Let’s have a marriage, not cultural clash : Najib

COUNTRIES should establish new frameworks of international co-operation based on a “marriage” and not a clash of civilisations.

This shift in thinking would force states to move away from their “zero-sum” mindset to a “win-win” situation in security and economic affairs, said Malaysia’s Defence Minister Datuk Seri Najib Tun Razak yesterday.

“Why can’t we co-exist with one another, without being constantly juxtaposed in a duel,” he asked, suggesting that countries move away from the view that the present world was marked by the cultural and religious conflict as outlined in Harvard Professor Samuel Huntington’s book Clash of Civilisations.

Speaking at the annual dinner of the Harvard Club of Singapore, an organisation of Harvard University alumni, Datuk Najib said: “The interdependent world we are in today has made us inextricably tied together.”

“We have no choice but to co-operate with one another, and talk of a zero-sum game would render the whole exercise worthless,” he said.

In trying to achieve a “win-win” situation, countries had to make compromises, he said, adding that “expectations of gains have to be realistic”.

“In many cases, much can be gained if winners do not take all, and losers do not loose all.”

He illustrated the conflicting claims in the South China Sea as an example that could be resolved through such means.

The Spratlys, believed to be rich in resources, are claimed wholly or in part by Brunei, China, Malaysia, Taiwan, Vietnam and the Philippines.

He noted that it was pragmatic for claimant states to talk of joint development although such ventures were still far from implementation.

While it was still not clear what China, for example, meant by joint development, Beijing’s “flexible attitude” could diffuse a potential flashpoint in the region and create a “win-win” condition for all the countries involved, he said.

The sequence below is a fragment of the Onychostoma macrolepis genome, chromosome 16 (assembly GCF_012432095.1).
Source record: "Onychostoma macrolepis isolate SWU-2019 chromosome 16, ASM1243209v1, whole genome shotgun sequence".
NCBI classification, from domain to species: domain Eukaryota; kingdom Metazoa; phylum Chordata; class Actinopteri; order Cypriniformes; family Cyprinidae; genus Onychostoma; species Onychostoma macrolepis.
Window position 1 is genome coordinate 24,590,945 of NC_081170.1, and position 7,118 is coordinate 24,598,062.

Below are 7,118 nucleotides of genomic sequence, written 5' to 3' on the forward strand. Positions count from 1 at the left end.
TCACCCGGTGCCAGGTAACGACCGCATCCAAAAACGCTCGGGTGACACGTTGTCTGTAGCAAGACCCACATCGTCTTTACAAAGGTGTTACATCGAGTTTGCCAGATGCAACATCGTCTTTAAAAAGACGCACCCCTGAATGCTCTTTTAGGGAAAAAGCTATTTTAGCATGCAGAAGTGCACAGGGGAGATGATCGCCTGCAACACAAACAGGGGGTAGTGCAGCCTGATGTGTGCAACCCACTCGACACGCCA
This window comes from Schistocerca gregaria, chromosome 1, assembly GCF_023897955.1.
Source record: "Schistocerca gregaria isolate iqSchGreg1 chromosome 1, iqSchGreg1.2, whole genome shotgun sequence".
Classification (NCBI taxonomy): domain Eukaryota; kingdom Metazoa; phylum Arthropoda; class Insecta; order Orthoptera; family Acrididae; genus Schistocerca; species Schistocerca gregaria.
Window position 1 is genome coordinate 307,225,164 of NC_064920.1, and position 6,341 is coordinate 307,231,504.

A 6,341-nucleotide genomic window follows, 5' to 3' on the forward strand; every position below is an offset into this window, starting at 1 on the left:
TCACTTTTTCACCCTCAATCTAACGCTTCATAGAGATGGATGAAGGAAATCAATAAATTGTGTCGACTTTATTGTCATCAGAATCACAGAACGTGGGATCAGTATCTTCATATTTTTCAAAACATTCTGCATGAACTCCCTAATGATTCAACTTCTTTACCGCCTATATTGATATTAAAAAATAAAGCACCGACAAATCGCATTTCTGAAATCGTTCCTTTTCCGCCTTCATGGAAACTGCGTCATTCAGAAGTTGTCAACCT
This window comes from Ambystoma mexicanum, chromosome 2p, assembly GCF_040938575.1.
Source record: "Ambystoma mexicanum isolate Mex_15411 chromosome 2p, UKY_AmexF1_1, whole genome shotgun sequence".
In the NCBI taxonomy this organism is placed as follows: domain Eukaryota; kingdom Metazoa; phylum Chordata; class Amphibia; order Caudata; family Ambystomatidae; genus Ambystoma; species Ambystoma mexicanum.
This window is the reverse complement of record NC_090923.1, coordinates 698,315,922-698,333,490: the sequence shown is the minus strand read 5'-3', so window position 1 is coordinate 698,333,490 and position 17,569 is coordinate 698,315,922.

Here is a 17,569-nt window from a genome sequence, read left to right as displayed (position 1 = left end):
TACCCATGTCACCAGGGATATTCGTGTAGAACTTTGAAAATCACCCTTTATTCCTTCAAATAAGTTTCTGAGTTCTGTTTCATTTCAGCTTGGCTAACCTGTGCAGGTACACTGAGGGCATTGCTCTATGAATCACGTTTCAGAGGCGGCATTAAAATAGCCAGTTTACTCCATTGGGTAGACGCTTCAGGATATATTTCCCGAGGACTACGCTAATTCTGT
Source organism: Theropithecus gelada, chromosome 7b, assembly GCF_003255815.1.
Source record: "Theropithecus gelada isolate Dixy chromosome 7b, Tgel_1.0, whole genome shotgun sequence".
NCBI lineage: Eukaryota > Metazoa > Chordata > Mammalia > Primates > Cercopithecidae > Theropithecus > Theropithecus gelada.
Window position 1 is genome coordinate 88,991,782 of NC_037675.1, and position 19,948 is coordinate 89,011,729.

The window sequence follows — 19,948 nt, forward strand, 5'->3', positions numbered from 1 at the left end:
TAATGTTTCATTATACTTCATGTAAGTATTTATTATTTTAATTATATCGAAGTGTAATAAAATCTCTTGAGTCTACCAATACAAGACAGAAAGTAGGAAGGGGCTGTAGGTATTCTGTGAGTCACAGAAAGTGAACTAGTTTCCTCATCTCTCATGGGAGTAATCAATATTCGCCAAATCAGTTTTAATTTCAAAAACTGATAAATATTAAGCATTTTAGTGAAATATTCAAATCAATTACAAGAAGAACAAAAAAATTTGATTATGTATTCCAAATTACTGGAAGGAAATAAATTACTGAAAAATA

Another example of a situation in which both parties gained was Malaysia’s recent purchase of the F-18 fighter jets from the US.

Malaysia acquired high-tech, sophisticated aircraft, which fitted with the requirements of its armed forces.

For the US, the sale enabled the continued employment of Americans in an industry that was going through “challenging times”, he said. “It is a win-win ideal situation which benefitted the Malaysians and Americans.”

He said that such types of co-operation could also be extended to the economic realm in the region.

Countries in the region faced a number of difficulties such as constraints on infrastructure facilities, the need to manage large capital inflows and increasing trade barriers. But these could be managed by arrangements which built economic confidence in the region.

Besides Asean, there was the Asean Free Trade Area, the East Asian Growth Area, the Northern Growth Triangle, the East Asian Economic Caucus and the Asia Pacific Economic Co-operation forum, among others.

Said Datuk Najib: “When dealing with future challenges, we can no longer be too emotional, too nationalistic, too proud of our heritage, our race, our achievements and our religion. The framework of relations must be based on co-operative schemes and ventures, and not on suspicions and threats.”


‘Perhaps the greatest tragedy of the century is the innumerable conflicts that have caused the lives of millions of men. Paraphrasing Zbigniew Brzezinski, we have entered the era of megadeath. No longer is the death of thousands significant these days.

‘In the latest Rwanda quagmire, the death toll is now estimated to be around half a million. What seems to be shocking is that the world community has not lifted a finger to stop the human carnage taking place in that area.’
– Datuk Najib.

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